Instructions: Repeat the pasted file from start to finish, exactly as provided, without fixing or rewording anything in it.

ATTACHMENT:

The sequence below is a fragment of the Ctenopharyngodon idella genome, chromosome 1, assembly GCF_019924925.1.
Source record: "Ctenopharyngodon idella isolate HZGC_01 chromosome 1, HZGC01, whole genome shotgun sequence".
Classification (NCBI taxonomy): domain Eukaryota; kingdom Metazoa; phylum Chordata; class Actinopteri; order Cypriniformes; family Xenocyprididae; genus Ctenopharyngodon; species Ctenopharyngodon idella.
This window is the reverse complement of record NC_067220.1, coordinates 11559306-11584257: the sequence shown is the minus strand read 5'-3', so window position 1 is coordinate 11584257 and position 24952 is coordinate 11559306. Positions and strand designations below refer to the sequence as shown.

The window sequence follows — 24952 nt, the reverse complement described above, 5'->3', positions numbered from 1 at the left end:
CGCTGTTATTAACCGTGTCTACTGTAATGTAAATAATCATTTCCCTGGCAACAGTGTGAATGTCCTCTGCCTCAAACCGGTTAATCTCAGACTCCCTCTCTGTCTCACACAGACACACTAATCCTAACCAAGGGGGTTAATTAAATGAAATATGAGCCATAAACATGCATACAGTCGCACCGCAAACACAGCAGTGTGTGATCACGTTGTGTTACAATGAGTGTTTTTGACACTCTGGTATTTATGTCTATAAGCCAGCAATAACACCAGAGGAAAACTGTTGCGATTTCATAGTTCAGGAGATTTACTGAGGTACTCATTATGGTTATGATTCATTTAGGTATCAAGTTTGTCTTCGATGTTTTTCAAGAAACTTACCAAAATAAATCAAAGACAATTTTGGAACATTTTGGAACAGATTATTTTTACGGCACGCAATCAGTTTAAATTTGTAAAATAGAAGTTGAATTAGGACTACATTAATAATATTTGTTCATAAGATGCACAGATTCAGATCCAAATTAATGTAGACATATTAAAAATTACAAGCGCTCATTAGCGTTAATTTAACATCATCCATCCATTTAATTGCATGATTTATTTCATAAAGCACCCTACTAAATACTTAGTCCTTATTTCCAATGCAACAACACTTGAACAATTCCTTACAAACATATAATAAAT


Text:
The sequence below is a fragment of the Ctenopharyngodon idella genome, chromosome 1, assembly GCF_019924925.1.
Source record: "Ctenopharyngodon idella isolate HZGC_01 chromosome 1, HZGC01, whole genome shotgun sequence".
Classification (NCBI taxonomy): domain Eukaryota; kingdom Metazoa; phylum Chordata; class Actinopteri; order Cypriniformes; family Xenocyprididae; genus Ctenopharyngodon; species Ctenopharyngodon idella.
This window is the reverse complement of record NC_067220.1, coordinates 11559306-11584257: the sequence shown is the minus strand read 5'-3', so window position 1 is coordinate 11584257 and position 24952 is coordinate 11559306. Positions and strand designations below refer to the sequence as shown.

The window sequence follows — 24952 nt, the reverse complement described above, 5'->3', positions numbered from 1 at the left end:
CGCTGTTATTAACCGTGTCTACTGTAATGTAAATAATCATTTCCCTGGCAACAGTGTGAATGTCCTCTGCCTCAAACCGGTTAATCTCAGACTCCCTCTCTGTCTCACACAGACACACTAATCCTAACCAAGGGGGTTAATTAAATGAAATATGAGCCATAAACATGCATACAGTCGCACCGCAAACACAGCAGTGTGTGATCACGTTGTGTTACAATGAGTGTTTTTGACACTCTGGTATTTATGTCTATAAGCCAGCAATAACACCAGAGGAAAACTGTTGCGATTTCATAGTTCAGGAGATTTACTGAGGTACTCATTATGGTTATGATTCATTTAGGTATCAAGTTTGTCTTCGATGTTTTTCAAGAAACTTACCAAAATAAATCAAAGACAATTTTGGAACATTTTGGAACAGATTATTTTTACGGCACGCAATCAGTTTAAATTTGTAAAATAGAAGTTGAATTAGGACTACATTAATAATATTTGTTCATAAGATGCACAGATTCAGATCCAAATTAATGTAGACATATTAAAAATTACAAGCGCTCATTAGCGTTAATTTAACATCATCCATCCATTTAATTGCATGATTTATTTCATAAAGCACCCTACTAAATACTTAGTCCTTATTTCCAATGCAACAACACTTGAACAATTCCTTACAAACATATAATAAAT